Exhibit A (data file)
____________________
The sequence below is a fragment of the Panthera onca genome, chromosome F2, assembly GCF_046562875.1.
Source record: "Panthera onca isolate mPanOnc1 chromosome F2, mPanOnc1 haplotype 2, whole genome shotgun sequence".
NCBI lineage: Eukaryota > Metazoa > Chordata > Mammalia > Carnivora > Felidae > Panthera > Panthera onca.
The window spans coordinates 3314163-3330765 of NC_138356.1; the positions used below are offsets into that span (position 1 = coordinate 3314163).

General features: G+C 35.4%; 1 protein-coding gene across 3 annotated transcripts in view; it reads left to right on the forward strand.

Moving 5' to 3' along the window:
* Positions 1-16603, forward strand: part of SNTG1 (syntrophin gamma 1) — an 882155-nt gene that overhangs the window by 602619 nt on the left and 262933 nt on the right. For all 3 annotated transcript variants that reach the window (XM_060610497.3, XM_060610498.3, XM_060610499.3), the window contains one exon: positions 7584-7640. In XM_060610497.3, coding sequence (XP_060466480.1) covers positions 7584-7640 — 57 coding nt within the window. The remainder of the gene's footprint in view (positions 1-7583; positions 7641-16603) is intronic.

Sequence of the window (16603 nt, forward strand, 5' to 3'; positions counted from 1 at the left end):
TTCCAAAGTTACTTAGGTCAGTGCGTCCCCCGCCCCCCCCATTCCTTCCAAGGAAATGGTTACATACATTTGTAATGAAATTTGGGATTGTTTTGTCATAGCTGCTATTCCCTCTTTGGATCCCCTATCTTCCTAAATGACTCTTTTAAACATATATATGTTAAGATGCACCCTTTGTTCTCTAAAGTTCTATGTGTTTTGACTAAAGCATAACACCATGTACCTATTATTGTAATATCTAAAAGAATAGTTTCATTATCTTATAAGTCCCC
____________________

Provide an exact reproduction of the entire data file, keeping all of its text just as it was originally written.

The sequence below is a fragment of the Panthera onca genome, chromosome F2, assembly GCF_046562875.1.
Source record: "Panthera onca isolate mPanOnc1 chromosome F2, mPanOnc1 haplotype 2, whole genome shotgun sequence".
NCBI lineage: Eukaryota > Metazoa > Chordata > Mammalia > Carnivora > Felidae > Panthera > Panthera onca.
The window spans coordinates 3314163-3330765 of NC_138356.1; the positions used below are offsets into that span (position 1 = coordinate 3314163).

General features: G+C 35.4%; 1 protein-coding gene across 3 annotated transcripts in view; it reads left to right on the forward strand.

Moving 5' to 3' along the window:
* Positions 1-16603, forward strand: part of SNTG1 (syntrophin gamma 1) — an 882155-nt gene that overhangs the window by 602619 nt on the left and 262933 nt on the right. For all 3 annotated transcript variants that reach the window (XM_060610497.3, XM_060610498.3, XM_060610499.3), the window contains one exon: positions 7584-7640. In XM_060610497.3, coding sequence (XP_060466480.1) covers positions 7584-7640 — 57 coding nt within the window. The remainder of the gene's footprint in view (positions 1-7583; positions 7641-16603) is intronic.

Sequence of the window (16603 nt, forward strand, 5' to 3'; positions counted from 1 at the left end):
TTCCAAAGTTACTTAGGTCAGTGCGTCCCCCGCCCCCCCCATTCCTTCCAAGGAAATGGTTACATACATTTGTAATGAAATTTGGGATTGTTTTGTCATAGCTGCTATTCCCTCTTTGGATCCCCTATCTTCCTAAATGACTCTTTTAAACATATATATGTTAAGATGCACCCTTTGTTCTCTAAAGTTCTATGTGTTTTGACTAAAGCATAACACCATGTACCTATTATTGTAATATCTAAAAGAATAGTTTCATTATCTTATAAGTCCCC